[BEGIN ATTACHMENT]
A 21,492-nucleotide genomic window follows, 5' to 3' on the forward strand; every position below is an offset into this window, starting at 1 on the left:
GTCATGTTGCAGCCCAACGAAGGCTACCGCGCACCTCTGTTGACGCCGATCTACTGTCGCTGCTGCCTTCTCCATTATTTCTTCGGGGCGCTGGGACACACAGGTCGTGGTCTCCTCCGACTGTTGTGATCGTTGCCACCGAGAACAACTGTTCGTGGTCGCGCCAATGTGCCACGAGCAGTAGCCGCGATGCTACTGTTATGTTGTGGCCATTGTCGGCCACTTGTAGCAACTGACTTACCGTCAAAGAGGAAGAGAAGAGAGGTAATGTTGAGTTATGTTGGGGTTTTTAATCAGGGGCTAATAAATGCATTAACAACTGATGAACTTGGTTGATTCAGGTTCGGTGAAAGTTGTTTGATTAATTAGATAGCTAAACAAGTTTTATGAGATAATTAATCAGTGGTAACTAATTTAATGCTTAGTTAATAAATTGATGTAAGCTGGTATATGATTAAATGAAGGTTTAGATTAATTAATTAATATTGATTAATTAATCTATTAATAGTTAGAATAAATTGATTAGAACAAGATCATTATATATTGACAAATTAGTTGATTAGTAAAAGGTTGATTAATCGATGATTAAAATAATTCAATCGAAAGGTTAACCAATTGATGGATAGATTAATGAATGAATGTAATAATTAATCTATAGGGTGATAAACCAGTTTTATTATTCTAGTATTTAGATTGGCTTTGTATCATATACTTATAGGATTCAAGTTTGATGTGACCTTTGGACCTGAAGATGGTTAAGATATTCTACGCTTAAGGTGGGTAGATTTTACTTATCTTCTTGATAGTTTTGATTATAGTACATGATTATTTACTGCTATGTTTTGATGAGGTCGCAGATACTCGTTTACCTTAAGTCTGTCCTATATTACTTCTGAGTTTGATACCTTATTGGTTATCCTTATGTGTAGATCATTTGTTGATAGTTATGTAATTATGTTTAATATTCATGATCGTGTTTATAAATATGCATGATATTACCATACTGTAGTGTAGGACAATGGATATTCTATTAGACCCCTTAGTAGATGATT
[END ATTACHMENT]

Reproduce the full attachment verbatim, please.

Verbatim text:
A 21,492-nucleotide genomic window follows, 5' to 3' on the forward strand; every position below is an offset into this window, starting at 1 on the left:
GTCATGTTGCAGCCCAACGAAGGCTACCGCGCACCTCTGTTGACGCCGATCTACTGTCGCTGCTGCCTTCTCCATTATTTCTTCGGGGCGCTGGGACACACAGGTCGTGGTCTCCTCCGACTGTTGTGATCGTTGCCACCGAGAACAACTGTTCGTGGTCGCGCCAATGTGCCACGAGCAGTAGCCGCGATGCTACTGTTATGTTGTGGCCATTGTCGGCCACTTGTAGCAACTGACTTACCGTCAAAGAGGAAGAGAAGAGAGGTAATGTTGAGTTATGTTGGGGTTTTTAATCAGGGGCTAATAAATGCATTAACAACTGATGAACTTGGTTGATTCAGGTTCGGTGAAAGTTGTTTGATTAATTAGATAGCTAAACAAGTTTTATGAGATAATTAATCAGTGGTAACTAATTTAATGCTTAGTTAATAAATTGATGTAAGCTGGTATATGATTAAATGAAGGTTTAGATTAATTAATTAATATTGATTAATTAATCTATTAATAGTTAGAATAAATTGATTAGAACAAGATCATTATATATTGACAAATTAGTTGATTAGTAAAAGGTTGATTAATCGATGATTAAAATAATTCAATCGAAAGGTTAACCAATTGATGGATAGATTAATGAATGAATGTAATAATTAATCTATAGGGTGATAAACCAGTTTTATTATTCTAGTATTTAGATTGGCTTTGTATCATATACTTATAGGATTCAAGTTTGATGTGACCTTTGGACCTGAAGATGGTTAAGATATTCTACGCTTAAGGTGGGTAGATTTTACTTATCTTCTTGATAGTTTTGATTATAGTACATGATTATTTACTGCTATGTTTTGATGAGGTCGCAGATACTCGTTTACCTTAAGTCTGTCCTATATTACTTCTGAGTTTGATACCTTATTGGTTATCCTTATGTGTAGATCATTTGTTGATAGTTATGTAATTATGTTTAATATTCATGATCGTGTTTATAAATATGCATGATATTACCATACTGTAGTGTAGGACAATGGATATTCTATTAGACCCCTTAGTAGATGATT